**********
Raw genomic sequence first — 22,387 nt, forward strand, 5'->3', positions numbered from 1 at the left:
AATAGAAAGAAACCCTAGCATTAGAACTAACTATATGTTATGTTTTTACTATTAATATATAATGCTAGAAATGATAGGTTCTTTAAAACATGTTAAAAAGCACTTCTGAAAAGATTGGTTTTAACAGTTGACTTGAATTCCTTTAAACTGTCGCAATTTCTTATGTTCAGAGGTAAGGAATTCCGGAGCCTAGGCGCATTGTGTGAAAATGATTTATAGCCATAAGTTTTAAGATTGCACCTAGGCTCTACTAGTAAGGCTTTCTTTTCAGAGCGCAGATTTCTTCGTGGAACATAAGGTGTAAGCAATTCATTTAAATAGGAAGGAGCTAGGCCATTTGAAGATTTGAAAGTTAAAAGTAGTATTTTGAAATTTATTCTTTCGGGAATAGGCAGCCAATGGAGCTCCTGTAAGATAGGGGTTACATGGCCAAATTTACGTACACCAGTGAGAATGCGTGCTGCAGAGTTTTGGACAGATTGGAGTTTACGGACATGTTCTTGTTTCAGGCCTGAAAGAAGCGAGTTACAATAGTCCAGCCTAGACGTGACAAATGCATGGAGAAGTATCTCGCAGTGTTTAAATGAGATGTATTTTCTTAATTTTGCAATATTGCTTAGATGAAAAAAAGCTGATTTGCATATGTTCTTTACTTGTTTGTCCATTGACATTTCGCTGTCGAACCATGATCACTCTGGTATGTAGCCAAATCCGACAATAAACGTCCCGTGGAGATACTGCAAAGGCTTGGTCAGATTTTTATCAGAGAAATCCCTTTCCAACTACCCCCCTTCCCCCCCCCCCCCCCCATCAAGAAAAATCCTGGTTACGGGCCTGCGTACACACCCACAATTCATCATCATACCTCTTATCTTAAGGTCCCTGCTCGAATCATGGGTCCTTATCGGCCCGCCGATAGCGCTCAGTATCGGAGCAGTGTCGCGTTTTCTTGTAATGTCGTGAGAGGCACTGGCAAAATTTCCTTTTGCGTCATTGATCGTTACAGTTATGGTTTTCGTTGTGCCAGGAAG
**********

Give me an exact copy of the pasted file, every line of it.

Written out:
Raw genomic sequence first — 22,387 nt, forward strand, 5'->3', positions numbered from 1 at the left:
AATAGAAAGAAACCCTAGCATTAGAACTAACTATATGTTATGTTTTTACTATTAATATATAATGCTAGAAATGATAGGTTCTTTAAAACATGTTAAAAAGCACTTCTGAAAAGATTGGTTTTAACAGTTGACTTGAATTCCTTTAAACTGTCGCAATTTCTTATGTTCAGAGGTAAGGAATTCCGGAGCCTAGGCGCATTGTGTGAAAATGATTTATAGCCATAAGTTTTAAGATTGCACCTAGGCTCTACTAGTAAGGCTTTCTTTTCAGAGCGCAGATTTCTTCGTGGAACATAAGGTGTAAGCAATTCATTTAAATAGGAAGGAGCTAGGCCATTTGAAGATTTGAAAGTTAAAAGTAGTATTTTGAAATTTATTCTTTCGGGAATAGGCAGCCAATGGAGCTCCTGTAAGATAGGGGTTACATGGCCAAATTTACGTACACCAGTGAGAATGCGTGCTGCAGAGTTTTGGACAGATTGGAGTTTACGGACATGTTCTTGTTTCAGGCCTGAAAGAAGCGAGTTACAATAGTCCAGCCTAGACGTGACAAATGCATGGAGAAGTATCTCGCAGTGTTTAAATGAGATGTATTTTCTTAATTTTGCAATATTGCTTAGATGAAAAAAAGCTGATTTGCATATGTTCTTTACTTGTTTGTCCATTGACATTTCGCTGTCGAACCATGATCACTCTGGTATGTAGCCAAATCCGACAATAAACGTCCCGTGGAGATACTGCAAAGGCTTGGTCAGATTTTTATCAGAGAAATCCCTTTCCAACTACCCCCCTTCCCCCCCCCCCCCCCCATCAAGAAAAATCCTGGTTACGGGCCTGCGTACACACCCACAATTCATCATCATACCTCTTATCTTAAGGTCCCTGCTCGAATCATGGGTCCTTATCGGCCCGCCGATAGCGCTCAGTATCGGAGCAGTGTCGCGTTTTCTTGTAATGTCGTGAGAGGCACTGGCAAAATTTCCTTTTGCGTCATTGATCGTTACAGTTATGGTTTTCGTTGTGCCAGGAAG